The skies in Philadelphia are clear, but inside the Pennsylvania Convention Center, more than 8000 public librarians have gathered under cloudy and foggy conditions to ponder the challenge of e-book pricing and availability.
Reporting from the bi-annual Public Library Association conference in Philadelphia, PW Features Editor Andrew Albanese notes a strong turnout of PLA members, as well as a top-shelf slate of programs, including a stirring keynote address from Robert F. Kennedy, Jr. “There is a noticeable bent on advocacy, and of course, e-books remain very much on every one’s mind,” he tells CCC’s Chris Kenneally.
The coming edition of PW also includes the annual “facts and figures” compendium – with publishers self-reporting that 90 e-book titles rang up sales of more than 100,00 copies, led by The Help, at close to two million. That compares with only 16 such bestselling titles in 2010, led by The Girl Who Kicked the Hornet’s Nest, at 775,000.
For her weekly review of reviews, Rose Fox brings word of Cheryl Sternman Rule’s Ripe: A Fresh Colorful Approach to Fruits and Vegetables. Organized by color, the vibrant volume, says Fox, “is a lovely and gorgeous book that aims to excite readers with delectable photographs and mouthwatering recipes.” In science fiction, The Weird – Ann and Jeff Vandermeer’s compilation of 110 weird stories from around the world and throughout the past century – is “ambitious in the extreme.” PW’s reviewer, Fox notes, calls it “a deeply affectionate and respectful history of speculative fiction’s blurry edges.”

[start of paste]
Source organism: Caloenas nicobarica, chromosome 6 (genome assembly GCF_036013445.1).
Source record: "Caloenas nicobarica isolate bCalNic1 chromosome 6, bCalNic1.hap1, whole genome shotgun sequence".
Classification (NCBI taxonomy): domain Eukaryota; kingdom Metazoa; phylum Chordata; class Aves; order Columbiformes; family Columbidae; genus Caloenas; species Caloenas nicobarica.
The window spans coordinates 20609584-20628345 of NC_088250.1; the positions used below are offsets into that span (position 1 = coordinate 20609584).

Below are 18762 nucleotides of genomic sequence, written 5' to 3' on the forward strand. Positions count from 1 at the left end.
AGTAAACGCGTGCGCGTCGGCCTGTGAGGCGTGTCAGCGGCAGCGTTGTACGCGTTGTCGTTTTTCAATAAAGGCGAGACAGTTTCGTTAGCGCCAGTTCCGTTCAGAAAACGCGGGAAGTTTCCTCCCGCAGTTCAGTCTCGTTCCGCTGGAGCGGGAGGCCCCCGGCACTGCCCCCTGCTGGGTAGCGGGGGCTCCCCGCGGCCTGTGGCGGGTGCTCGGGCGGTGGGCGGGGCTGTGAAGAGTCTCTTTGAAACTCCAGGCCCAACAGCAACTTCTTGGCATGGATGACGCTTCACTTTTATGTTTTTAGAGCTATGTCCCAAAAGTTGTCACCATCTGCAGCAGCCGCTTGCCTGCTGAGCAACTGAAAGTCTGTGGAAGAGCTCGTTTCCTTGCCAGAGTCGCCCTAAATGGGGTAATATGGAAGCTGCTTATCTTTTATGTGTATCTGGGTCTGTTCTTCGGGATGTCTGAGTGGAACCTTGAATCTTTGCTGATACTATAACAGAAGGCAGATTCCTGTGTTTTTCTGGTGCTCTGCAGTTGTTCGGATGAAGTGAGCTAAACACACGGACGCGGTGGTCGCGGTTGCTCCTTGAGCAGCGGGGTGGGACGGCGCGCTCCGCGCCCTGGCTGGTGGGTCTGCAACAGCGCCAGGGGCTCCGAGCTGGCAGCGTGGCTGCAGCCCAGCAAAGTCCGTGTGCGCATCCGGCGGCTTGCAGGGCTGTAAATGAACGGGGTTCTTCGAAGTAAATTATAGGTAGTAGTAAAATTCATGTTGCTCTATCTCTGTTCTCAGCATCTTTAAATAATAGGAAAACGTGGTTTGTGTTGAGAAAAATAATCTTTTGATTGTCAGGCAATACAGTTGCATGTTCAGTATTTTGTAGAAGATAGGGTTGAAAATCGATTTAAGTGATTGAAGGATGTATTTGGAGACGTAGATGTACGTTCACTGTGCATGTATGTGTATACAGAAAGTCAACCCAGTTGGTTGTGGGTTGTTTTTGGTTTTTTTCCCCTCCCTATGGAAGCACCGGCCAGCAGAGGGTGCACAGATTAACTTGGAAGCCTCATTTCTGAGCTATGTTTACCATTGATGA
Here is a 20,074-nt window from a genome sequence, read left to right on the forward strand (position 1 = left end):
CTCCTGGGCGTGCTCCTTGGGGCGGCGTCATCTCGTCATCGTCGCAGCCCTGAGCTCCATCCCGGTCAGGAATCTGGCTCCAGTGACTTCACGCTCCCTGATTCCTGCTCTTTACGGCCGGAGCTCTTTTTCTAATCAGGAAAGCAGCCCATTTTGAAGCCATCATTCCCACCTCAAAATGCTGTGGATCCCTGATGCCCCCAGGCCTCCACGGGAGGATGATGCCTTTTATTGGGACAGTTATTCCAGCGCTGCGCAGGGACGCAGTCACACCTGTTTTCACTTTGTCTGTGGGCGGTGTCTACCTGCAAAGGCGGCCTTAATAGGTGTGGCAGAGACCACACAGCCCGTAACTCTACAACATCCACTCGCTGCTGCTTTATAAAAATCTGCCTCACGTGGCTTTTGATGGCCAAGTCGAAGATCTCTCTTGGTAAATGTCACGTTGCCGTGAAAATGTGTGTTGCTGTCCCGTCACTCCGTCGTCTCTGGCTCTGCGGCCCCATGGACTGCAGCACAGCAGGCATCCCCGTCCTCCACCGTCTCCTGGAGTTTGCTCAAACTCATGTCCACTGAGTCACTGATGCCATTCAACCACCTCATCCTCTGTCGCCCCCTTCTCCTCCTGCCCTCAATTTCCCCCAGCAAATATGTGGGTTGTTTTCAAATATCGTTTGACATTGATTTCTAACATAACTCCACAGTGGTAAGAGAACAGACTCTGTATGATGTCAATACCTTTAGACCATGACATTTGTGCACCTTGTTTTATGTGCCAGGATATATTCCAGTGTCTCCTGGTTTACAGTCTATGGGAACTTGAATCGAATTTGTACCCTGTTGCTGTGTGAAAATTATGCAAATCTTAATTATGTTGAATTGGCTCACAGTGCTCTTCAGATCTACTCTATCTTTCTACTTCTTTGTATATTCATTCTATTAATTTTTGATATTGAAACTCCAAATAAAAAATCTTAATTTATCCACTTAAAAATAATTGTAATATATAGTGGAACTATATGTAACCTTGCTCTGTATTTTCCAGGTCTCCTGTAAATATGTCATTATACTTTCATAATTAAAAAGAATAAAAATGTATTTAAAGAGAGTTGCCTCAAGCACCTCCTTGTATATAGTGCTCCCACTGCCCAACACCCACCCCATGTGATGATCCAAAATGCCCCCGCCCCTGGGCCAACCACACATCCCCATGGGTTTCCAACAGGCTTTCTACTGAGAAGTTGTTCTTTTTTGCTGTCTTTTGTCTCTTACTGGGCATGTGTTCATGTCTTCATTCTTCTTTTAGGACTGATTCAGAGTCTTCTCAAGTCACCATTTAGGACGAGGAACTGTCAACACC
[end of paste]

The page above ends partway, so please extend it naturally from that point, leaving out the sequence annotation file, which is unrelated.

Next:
Every Friday, CCC’s “Beyond the Book” speaks with the editors and reporters of “Publishers Weekly” for an early look at the news that publishers, editors, authors, agents and librarians will be talking about when they return to work on Monday.